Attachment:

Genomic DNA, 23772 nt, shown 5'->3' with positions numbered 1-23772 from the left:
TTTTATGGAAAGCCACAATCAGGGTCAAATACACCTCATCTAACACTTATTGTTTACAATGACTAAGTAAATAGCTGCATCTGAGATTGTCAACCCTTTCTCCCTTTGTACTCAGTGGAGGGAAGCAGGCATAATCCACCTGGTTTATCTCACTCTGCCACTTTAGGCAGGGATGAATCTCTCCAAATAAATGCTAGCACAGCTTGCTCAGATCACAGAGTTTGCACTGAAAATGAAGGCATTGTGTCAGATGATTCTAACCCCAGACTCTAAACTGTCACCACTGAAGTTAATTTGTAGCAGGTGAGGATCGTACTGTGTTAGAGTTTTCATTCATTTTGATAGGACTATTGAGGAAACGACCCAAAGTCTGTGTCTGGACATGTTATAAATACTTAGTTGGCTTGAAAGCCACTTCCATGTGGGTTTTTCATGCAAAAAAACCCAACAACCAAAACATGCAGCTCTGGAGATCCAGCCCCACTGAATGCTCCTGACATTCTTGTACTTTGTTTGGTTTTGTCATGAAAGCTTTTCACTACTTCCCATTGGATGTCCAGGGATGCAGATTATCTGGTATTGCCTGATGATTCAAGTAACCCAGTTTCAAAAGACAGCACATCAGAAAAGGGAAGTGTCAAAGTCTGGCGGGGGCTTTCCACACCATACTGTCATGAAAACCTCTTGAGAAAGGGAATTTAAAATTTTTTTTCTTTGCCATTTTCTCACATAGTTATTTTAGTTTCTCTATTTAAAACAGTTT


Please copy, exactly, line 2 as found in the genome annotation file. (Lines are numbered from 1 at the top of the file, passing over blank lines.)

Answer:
TTTTATGGAAAGCCACAATCAGGGTCAAATACACCTCATCTAACACTTATTGTTTACAATGACTAAGTAAATAGCTGCATCTGAGATTGTCAACCCTTTCTCCCTTTGTACTCAGTGGAGGGAAGCAGGCATAATCCACCTGGTTTATCTCACTCTGCCACTTTAGGCAGGGATGAATCTCTCCAAATAAATGCTAGCACAGCTTGCTCAGATCACAGAGTTTGCACTGAAAATGAAGGCATTGTGTCAGATGATTCTAACCCCAGACTCTAAACTGTCACCACTGAAGTTAATTTGTAGCAGGTGAGGATCGTACTGTGTTAGAGTTTTCATTCATTTTGATAGGACTATTGAGGAAACGACCCAAAGTCTGTGTCTGGACATGTTATAAATACTTAGTTGGCTTGAAAGCCACTTCCATGTGGGTTTTTCATGCAAAAAAACCCAACAACCAAAACATGCAGCTCTGGAGATCCAGCCCCACTGAATGCTCCTGACATTCTTGTACTTTGTTTGGTTTTGTCATGAAAGCTTTTCACTACTTCCCATTGGATGTCCAGGGATGCAGATTATCTGGTATTGCCTGATGATTCAAGTAACCCAGTTTCAAAAGACAGCACATCAGAAAAGGGAAGTGTCAAAGTCTGGCGGGGGCTTTCCACACCATACTGTCATGAAAACCTCTTGAGAAAGGGAATTTAAAATTTTTTTTCTTTGCCATTTTCTCACATAGTTATTTTAGTTTCTCTATTTAAAACAGTTT